The shock you feel when you’re told, “I’m sorry, but you have a spinal cord injury and will likely never walk again,” can be soul-crushing. Most everyone assumes a newly injured person immediately falls into a state of deep depression, but many instead find themselves in a state of shock.
How do you cope with feeling shocked? There’s no universal answer to this question as we all have unique stories, personalities and support systems. With the help of other SCI survivors, we’ve put together a list of coping suggestions that we hope are useful during this transition.
If you have any suggestions on coping that you would like to share, please send an email to email@example.com.
It may seem over-simplistic, but the power of meditation and prayer cannot be underestimated when dealing with a SCI. Paralysis is just as much physical as it is a mental challenge. Your physical paralysis can lead to subsequent mental “paralysis.” An example is someone giving up or choosing to isolate themselves from the world and people around them.
The power of positive, clear-minded thoughts with meditation or prayer can help alleviate the shock of a SCI. Meditation requires a high-level of concentration and mindfulness allowing a person to gain perspectives on the importance of healing on the mind and the body. Religion requires deep connections with God and/or spiritual beliefs helping a person gain perspectives on coming to terms, understanding what this all means, why this happened and providing tools for healing.
Be Open to All Levels of Support
From peer support to the support of family and friends, comfort and emotional assistance plays a huge part in healing from the shock of a SCI. Whether your support system simply sits and listens, or offers advice from their own life perspectives, knowing people care and want to be present helps immensely. It is incredibly important to not push your supporters away, but rather keep them close.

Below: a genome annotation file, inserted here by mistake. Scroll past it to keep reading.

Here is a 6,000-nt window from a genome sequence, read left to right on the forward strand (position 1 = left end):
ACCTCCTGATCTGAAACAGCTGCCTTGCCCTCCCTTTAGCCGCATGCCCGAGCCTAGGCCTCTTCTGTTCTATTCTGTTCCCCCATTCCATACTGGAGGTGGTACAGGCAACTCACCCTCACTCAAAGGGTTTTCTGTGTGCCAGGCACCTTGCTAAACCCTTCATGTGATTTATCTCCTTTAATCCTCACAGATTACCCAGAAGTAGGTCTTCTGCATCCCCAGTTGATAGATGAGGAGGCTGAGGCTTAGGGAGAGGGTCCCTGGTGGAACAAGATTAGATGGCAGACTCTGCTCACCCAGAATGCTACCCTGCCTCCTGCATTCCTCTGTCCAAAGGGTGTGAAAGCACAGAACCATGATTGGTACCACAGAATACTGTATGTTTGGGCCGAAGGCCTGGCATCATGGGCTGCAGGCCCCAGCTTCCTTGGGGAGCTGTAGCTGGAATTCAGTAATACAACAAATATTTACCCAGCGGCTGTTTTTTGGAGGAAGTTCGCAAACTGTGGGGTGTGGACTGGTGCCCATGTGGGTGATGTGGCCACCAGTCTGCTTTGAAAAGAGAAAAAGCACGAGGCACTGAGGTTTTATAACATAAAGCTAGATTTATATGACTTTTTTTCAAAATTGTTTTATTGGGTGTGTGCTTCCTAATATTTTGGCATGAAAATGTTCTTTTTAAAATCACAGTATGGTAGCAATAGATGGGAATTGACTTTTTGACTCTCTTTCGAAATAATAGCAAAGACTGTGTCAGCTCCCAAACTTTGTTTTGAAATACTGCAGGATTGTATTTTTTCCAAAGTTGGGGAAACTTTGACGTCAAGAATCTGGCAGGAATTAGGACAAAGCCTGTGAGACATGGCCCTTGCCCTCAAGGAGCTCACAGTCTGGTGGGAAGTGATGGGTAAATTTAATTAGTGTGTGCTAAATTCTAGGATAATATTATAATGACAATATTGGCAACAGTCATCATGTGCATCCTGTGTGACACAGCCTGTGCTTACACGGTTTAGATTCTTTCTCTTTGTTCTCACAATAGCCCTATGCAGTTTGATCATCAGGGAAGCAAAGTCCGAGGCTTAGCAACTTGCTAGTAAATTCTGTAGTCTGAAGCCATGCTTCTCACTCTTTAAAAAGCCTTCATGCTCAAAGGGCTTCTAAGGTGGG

A SCI must be approached with a long-term focus by creating a strong ever-expanding support system. Supports can also be found at local rehab hospitals, community SCI groups, statewide SCI groups (United Spinal Chapters) or even on SPINALpedia.com. Connecting with the SCI community and peer support programs provides important connections with those that speak SCI and know what you’re going through. Learning from others in similar situations provides real-life examples of what’s possible and empowers a newly injured person to try something new.
Since physical changes can fluctuate dramatically for different people with a SCI, it is important to challenge preconceived expectations of what your doctors and rehab professionals protect as your likely future. Challenging these expectations can be really empowering especially when you’re told something is not possible. Don’t settle for basic short-term target goals set in rehab. Create short-term, medium-term and long-term goals and be on a mission to accomplish these not matter the obstacles in your way.
Dedicating your life during the first 2-5 years on strengthening your mind and body increases future independence and opportunities as well. Always challenge yourself and learn about exercise programs focused both above and below your level of injury (Restorative Therapy Activity Based Programs). All injuries are unique, with no two SCI’s ever being the same. Every SCI is a mystery of sort and with intense rehab from the start you will put yourself in the best possible position to heal and improve your life.
Be Patient with Your Body (But Restorative Therapy Activity Based Programs Work Your Bum Off)
It’s important to be patient with your body as its heals, especially during the first year of your injury. This is when your spinal cord system reboots itself, and many start to experience spasms by the end of the first year. This means that the nervous system is complicated and takes longer to heal than was previously assumed by doctors. The combination of persistence, patience & intense physical therapy is the best formula for success.
Whatever you do, try not to let the shock of your injury overwhelm you. It may seem impossible, but with the right mindset – and with time – you can find a mental state that will help you heal and one you can happily reside in.
What helped you overcome the shock of your injury?